Skip to comments.Fairbanks duo find more than metal with detectors
Posted on 10/29/2013 6:27:16 PM PDT by Jet Jaguar
FAIRBANKS - A couple of buddies with metal detectors made a surprising find recently that led them on an unexpected and fulfilling journey of discovery. Fairbanksans Daniel Camacho and James Fassotte spend hours with metal detectors, looking for hidden treasures in remote locations. Their favorite spot, up the Steese Highway, will remain their secret. Like special berry-picking patches, its not information they particularly want to share. The two friends usually find items like coins, old ammunition, even a 1948 Revlon lipstick case.
But last week, they found a military dog tag. It was an exciting discovery. I heard his metal detector go off, Fassotte said. He hollers at me, so I come over and he pulls out the dog tag. We were jumping up and down with joy and had the high fives going.
All this is recorded on video, he said. They document all their finds that way.
For some reason, the two men felt compelled to track down the name on the dog tag.
We just had an urge to get in touch with him and his family and to return them, Fassotte said. One thing led to another, and we started doing more research.
The dog tag had the name Floyd Haddenham. The tag was marked 0 for his blood type and P for Presbyterian.
According to Fassotte, dog tags made between the late 1930s and early 1970s are somewhat rectangular with curved corners with a little piece out of one edge. Newer tags are oval.
Fassotte, who is retired, did the bulk of the research, Googling the name and scanning microfiche at the library for two days.
Within a week, he learned a bit about the name on the tag.
He discovered Floyd Haddenham was stationed at Eielson Air Force Base from 1950-1953. He married Dorothy Irene Sherrod on Dec. 16, 1952, at the Church of Christ on 11th Avenue.
Old Fairbanks Daily News-Miner stories covered the wedding and called it ... a beautiful candlelight ceremony. Fassotte tracked down Floyds twin brother Lloyd, who is 85 and lives in Ohio.
The first phone call I did, Im on the phone with Floyds brothers wife and she was excited, Fossette said. I didnt know what to say, except I found some dog tags What he learned was that twin brother Floyd and Lloyd joined the military together.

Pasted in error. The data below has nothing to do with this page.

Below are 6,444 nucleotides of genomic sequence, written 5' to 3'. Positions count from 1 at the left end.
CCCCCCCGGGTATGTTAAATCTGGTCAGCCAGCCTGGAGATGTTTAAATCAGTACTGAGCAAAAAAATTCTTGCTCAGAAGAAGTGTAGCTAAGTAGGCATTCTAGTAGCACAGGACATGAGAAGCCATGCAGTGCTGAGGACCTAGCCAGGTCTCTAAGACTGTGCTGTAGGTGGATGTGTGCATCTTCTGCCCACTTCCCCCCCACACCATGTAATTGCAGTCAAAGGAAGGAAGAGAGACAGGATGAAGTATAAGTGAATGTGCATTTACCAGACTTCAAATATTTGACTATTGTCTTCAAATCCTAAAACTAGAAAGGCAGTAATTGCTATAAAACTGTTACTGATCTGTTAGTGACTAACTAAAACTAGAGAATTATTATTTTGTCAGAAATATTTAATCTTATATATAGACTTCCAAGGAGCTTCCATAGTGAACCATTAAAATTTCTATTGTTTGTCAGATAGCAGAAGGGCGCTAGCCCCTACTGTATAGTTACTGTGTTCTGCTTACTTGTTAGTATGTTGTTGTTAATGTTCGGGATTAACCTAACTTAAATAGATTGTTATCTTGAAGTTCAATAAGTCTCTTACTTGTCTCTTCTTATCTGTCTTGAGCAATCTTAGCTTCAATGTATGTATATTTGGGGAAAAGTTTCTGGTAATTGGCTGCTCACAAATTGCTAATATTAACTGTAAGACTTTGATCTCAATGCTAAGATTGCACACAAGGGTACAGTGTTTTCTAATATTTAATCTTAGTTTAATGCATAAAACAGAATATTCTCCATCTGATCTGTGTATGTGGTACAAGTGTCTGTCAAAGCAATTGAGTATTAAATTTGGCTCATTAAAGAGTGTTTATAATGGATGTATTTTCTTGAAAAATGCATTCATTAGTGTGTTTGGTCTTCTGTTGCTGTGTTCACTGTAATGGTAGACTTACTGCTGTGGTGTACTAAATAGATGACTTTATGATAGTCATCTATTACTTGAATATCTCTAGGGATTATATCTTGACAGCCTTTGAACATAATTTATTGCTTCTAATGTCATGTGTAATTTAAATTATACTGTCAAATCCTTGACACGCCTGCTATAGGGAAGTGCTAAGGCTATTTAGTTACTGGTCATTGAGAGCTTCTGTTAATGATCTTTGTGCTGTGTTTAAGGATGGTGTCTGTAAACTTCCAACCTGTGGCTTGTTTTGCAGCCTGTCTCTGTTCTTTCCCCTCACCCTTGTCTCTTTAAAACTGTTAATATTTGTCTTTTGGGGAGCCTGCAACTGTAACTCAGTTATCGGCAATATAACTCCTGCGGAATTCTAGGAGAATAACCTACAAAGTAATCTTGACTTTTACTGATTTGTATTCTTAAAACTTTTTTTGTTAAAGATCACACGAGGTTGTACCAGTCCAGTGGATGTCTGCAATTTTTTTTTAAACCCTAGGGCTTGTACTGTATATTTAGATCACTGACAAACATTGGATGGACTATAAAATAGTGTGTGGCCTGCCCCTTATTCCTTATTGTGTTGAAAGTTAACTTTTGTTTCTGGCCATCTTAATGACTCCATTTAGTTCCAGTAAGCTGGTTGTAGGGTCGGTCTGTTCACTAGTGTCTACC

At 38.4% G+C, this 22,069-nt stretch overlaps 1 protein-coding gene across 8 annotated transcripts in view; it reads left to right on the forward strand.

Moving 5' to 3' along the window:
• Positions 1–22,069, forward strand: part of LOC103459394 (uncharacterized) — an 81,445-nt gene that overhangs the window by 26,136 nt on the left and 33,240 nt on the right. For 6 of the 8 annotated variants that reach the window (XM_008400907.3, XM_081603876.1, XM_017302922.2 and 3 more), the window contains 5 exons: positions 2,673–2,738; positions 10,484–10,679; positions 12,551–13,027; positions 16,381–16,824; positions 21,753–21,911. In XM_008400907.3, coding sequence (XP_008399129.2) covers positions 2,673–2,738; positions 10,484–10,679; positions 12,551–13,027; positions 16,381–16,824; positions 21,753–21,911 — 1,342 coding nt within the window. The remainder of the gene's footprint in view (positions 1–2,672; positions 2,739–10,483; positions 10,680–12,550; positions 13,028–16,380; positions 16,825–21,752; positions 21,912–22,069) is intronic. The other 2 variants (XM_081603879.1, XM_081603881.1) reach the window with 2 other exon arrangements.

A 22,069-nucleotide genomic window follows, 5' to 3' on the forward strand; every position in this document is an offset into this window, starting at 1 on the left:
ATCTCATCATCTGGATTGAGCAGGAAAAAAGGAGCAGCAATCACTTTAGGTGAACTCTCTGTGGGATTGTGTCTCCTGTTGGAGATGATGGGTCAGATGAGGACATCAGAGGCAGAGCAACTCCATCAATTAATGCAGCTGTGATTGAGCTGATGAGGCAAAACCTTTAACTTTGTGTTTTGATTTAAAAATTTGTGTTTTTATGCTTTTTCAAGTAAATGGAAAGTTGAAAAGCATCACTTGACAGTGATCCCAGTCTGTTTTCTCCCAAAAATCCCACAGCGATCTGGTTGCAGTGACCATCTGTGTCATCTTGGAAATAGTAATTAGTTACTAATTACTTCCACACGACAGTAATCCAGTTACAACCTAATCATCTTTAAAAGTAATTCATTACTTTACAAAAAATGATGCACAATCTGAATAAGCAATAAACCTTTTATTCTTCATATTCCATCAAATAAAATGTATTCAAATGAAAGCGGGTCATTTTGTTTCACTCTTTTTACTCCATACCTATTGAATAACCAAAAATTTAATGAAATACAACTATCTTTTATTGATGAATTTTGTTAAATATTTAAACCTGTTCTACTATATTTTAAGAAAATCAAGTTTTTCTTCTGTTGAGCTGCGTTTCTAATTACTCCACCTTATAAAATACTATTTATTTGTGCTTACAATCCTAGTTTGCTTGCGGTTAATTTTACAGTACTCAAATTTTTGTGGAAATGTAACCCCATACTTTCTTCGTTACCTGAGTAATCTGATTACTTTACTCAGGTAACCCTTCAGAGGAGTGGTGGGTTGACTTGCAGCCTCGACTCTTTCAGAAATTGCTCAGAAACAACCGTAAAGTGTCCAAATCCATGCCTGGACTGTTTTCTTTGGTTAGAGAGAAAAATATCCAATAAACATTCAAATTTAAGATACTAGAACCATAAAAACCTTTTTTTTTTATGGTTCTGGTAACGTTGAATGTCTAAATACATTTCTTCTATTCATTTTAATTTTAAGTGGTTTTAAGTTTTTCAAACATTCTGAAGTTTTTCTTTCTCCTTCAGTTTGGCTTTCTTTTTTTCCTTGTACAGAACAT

They were both under age, but that was the thing to do back then, for your country, Fassotte said. They did a short three-year stint prior to 1950, were out of the military for three months, then rejoined in 1950. Lloyd went to Japan. Floyd went to Germany.
Floyd is deceased. He and his wife Dorothy never had children, so the dog tag will be passed on through his niece, Fassotte said.
The Fairbanks duo is sending the dog tag to the Haddenham family, along with photos Fassotte retrieved of the wedding story in the Fairbanks Daily News-Miner, and photos of the church.
Its part of who they are, their family, and they can pass it down, Fassotte said They can keep those stories going, so its not forgotten. You can see why I love this hobby so much, he said.
Just making that familys day a little brighter, made it all worthwhile, he said.
This experience has inspired the pair to do more research. Turns out Camacho has collected quite a few dog tags during the years with his metal detector.
Theyll see if they can return those dog tags as well.
No. The token was a separate find, if I’m reading the article right. The tag was found by itself.
You never know what you might find.
Both of my grandfathers were on the Western Front in WW 1 (42 nd and 36 th Divisions). I have my maternal Grandfather’s dog tags tied on an old piece of shoelace. They are round and look handstamped—— and they do look like dogtags. He was a PFC medic.
Also have his 1919 Army discharge in a nice tri-fold leather cover.
Nice. I wish I had something from my grandfathers service in WWII.
If you are lucky for them to still be around don’t hesitate to ask questions. I wish I had done that a lot more.
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